Using Multimedia Devices and Reading Behind The Wheel - Distracted DrivingUpdated Oct. 20, 2020
The risks associated with using a cell phone while driving also apply to laptops, computers, tablets and all other electronic devices. Most states with restrictions on cell phone use also account for these devices in their laws. We do not hear about tablets, lap tops and mp3 players causing crashes as cell phones do, though this does not mean being distracted by these gadgets is not dangerous. All this tells us is that there are far fewer people tapping away on a computer while driving than there are using a cell phone. Taking your attention away from the road to engage in any non-driving related task is incredibly dangerous.
Always remember that the only thing you should be doing while sat in the driver’s seat is driving. This is no place to check your emails, check out a homework assignment or play games. Even operating a navigation device to look up an address or map out a route is an unacceptable distraction while driving. If you must do this, find a safe place to pull over first.
Unexpected electronic distractions
Using an electronic device that is built in to your vehicle can be just as distracting and dangerous as using a portable device. The manufacturer may have equipped your vehicle with these devices but that does not mean they are designed to be operated by the driver while the vehicle is in motion.
Using any of the in-car devices listed below would require taking a hand off the steering wheel, your eyes off the road, your mind off the driving task or all the above.
- Global positioning satellite (GPS) systems
- Temperature controls
- Dashboard display options
- Seat adjustment levers
- Mirror adjustment buttons
- In-car video players
Before you set off on any journey, consider whether your seat needs to be adjusted, a target destination set on your GPS or any other action is required that does not immediately relate to the task of driving. Switch on the air con, adjust your mirrors and do anything else necessary prior to pulling out of your parking spot.
Obviously, some in-car devices may demand attention while you are driving. For instance, you may need to periodically glance as the screen of your GPS to make sure you are taking the correct route. Remember never to take your attention away from the roadway for more than half a second. Instead, alternate between the road and the task for as long as it takes to complete the action or gather necessary information.
Reading while driving
Distractions do not have to be digital to be dangerous. Incredibly, some motorists have such a false sense of their own safety and control over the situation that they will attempt to read books, magazines or maps while driving. This distraction tends to affect drivers in slow moving traffic more than anywhere else. A mistake made in slow moving traffic is unlikely to cost anybody their life, though it could still cause serious injury or property damage. The driver’s seat is not a place for reading while your vehicle is moving – no matter what type of driving environment you are in!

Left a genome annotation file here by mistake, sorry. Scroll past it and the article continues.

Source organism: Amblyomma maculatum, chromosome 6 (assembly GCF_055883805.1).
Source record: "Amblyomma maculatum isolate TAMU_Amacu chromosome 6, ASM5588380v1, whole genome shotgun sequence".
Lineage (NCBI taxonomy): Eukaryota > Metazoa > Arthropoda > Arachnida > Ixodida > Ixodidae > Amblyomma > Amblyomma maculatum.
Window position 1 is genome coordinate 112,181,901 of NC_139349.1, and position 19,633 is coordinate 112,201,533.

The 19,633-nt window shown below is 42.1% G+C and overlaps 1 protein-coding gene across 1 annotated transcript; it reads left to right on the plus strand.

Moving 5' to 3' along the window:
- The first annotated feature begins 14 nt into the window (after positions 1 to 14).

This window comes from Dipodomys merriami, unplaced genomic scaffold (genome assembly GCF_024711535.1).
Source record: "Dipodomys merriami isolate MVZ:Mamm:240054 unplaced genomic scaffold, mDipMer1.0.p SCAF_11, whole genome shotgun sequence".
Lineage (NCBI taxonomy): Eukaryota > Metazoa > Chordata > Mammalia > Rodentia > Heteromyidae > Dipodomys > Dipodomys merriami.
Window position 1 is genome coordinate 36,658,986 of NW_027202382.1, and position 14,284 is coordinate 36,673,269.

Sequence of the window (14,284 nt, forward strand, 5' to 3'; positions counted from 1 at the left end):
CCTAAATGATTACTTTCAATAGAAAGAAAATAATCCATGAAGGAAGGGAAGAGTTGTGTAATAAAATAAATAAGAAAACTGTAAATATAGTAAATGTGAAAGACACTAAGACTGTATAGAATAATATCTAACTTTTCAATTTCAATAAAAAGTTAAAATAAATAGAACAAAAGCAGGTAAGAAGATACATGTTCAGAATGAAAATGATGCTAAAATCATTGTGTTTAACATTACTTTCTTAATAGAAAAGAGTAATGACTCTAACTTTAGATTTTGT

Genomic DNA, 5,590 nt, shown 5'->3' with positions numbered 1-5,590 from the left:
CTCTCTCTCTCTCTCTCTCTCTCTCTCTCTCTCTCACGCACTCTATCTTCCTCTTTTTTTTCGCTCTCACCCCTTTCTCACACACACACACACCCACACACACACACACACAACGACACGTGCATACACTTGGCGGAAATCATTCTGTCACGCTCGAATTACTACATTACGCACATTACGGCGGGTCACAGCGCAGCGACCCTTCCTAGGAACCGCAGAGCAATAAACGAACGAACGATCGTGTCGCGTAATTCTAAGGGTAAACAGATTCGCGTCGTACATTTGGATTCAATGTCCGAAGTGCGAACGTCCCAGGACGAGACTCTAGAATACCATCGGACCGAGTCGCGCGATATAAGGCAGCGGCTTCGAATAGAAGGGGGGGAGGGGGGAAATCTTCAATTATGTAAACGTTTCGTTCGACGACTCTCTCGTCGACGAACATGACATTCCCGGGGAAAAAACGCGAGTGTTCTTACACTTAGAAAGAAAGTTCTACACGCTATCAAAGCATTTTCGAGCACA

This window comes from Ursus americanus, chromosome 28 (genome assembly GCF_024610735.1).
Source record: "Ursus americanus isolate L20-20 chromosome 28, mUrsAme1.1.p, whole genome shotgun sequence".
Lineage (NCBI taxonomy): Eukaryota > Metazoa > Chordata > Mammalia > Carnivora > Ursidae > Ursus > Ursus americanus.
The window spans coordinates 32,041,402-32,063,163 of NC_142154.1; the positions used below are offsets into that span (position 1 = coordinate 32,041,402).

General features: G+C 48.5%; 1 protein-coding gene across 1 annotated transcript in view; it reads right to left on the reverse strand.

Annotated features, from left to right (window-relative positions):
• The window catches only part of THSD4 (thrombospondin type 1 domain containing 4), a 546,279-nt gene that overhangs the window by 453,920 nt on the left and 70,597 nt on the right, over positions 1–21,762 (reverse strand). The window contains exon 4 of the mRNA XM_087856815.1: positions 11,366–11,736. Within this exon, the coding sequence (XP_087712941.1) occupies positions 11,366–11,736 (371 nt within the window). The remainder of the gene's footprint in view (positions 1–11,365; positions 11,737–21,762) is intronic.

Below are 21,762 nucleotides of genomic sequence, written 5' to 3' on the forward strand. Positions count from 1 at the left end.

Navigating with a map
If you are driving on an unfamiliar route without the aid of GPS, it may sometimes be necessary to refer to a map during the journey. Reading place names and trying to find your location on a map takes a good deal of concentration and is not something you should attempt to do while driving. You may consult your map as often as you like along the way to your destination, though you must pull over to a safe spot before doing so. You will find what you are looking for on the map far more effectively and quickly by taking the time to stop.
Listening to the radio
Opinions are divided about whether listening to music while driving represents a dangerous distraction. Many people believe that music can aid a driver’s concentration, while others insist that it diverts attention away from the driving task.
One study carried out on the subject concluded that listening to music while driving was not detrimental to driving ability. In fact, the results showed that some test subjects drove more attentively while listening to music. While this certainly seems positive, it should not be overlooked that the study included only experienced motorists aged between 25 and 35 years-old. It is known that teenage drivers are more susceptible to the adverse effects of in-car distractions, so would the results have been as positive with a younger sample of participants?
Another study provides a probable answer to this question. This investigation focused solely on novice drivers aged between 17 and 18 years-old. Split into two groups, the teenagers were asked to follow an unfamiliar route while accompanied by a driving instructor whose task was to gauge their performance. The first group were allowed to play their own music, while the second was either given no music or attention-boosting music designed by the researchers to support safe driving. Perhaps unsurprisingly, the results showed that the teen drivers who played their own music made considerably more mistakes than those in the second group. They also played their music at a much higher volume, which could have contributed to the problem.
Many experts believe that listening to loud, attention-grabbing music can be a serious distraction for all drivers, irrespective of their age and experience level. There are studies to support this idea too. One such investigation found that a driver’s reaction time can be slowed as much as 20 percent when they are listening to loud music.
So, should you listen to music while driving, or not? Making sensible decisions is the key to staying safe. No driver should listen to music at a loud or unnecessarily distracting level and if you are a novice driver, it may be better to avoid listening to music altogether while behind the wheel.
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